Since 1876, the city of Ashland Oregon has been served by the Ashland Tidings. Ashland's population is only about 20,000. I doubt there are many newspapers serving towns as small as ours elsewhere in the US. Until recently, it was called the Ashland Daily Tidings. It's name was something of an overstatement. In the nearly 50 years I've live in Ashland, the Tidings has been a six day a week newspaper with no Sunday edition.
There is much lamenting about the demise and struggles of local newspapers. It may be that like town criers before them, local newspapers' time has passed. We stopped our Tiding subscription years ago. As you can imagine, the Tidings was a rather slim newspaper. For its scant amount of news, the Tidings came with reams of advertising inserts.
Unlike its bigger competitors, you didn't get much reporting for your dollar in the Tidings. We have online subscriptions to the New York Times and the Washington Post which in terms of content is a much better value.
I predict that newspapers will go the way of television networks. Most metropolitan areas are served by CBS, ABC, NBC and Fox. The TV networks create most of the content, that is network programming seen everywhere across the country. The local affiliates provide local news coverage a few times during the day. I expect that a relatively small number of online-only daily newspapers (or whatever they will call themselves) will remain but they will provide local coverage via stringers from outlying areas.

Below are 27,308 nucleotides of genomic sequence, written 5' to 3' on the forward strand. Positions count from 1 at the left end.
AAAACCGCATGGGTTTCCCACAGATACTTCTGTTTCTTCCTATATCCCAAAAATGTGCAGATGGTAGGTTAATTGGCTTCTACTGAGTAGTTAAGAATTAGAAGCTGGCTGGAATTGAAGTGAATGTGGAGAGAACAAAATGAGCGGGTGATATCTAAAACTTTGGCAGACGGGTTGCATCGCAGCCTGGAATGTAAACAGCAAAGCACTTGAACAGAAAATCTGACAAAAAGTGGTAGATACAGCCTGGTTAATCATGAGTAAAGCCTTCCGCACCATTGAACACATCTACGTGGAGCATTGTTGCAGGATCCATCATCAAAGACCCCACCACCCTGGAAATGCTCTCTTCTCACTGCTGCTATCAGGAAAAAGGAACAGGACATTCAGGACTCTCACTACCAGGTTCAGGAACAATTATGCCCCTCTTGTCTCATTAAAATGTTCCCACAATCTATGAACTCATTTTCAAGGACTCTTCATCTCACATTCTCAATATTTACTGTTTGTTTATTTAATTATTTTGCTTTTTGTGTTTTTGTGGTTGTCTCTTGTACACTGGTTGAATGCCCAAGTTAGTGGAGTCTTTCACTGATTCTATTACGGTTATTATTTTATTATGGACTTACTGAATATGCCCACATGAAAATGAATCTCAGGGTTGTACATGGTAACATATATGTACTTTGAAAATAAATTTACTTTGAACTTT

I foresee a day when the term newspaper is anachronism, as physical paper is no longer necessary to convey the news. Before the internet, environmentalists decried the amount of tree chopped down to supply the demand for newsprint. If you've ever passed by a paper pulp mill, they are a smelly affair. They won't be missed by many.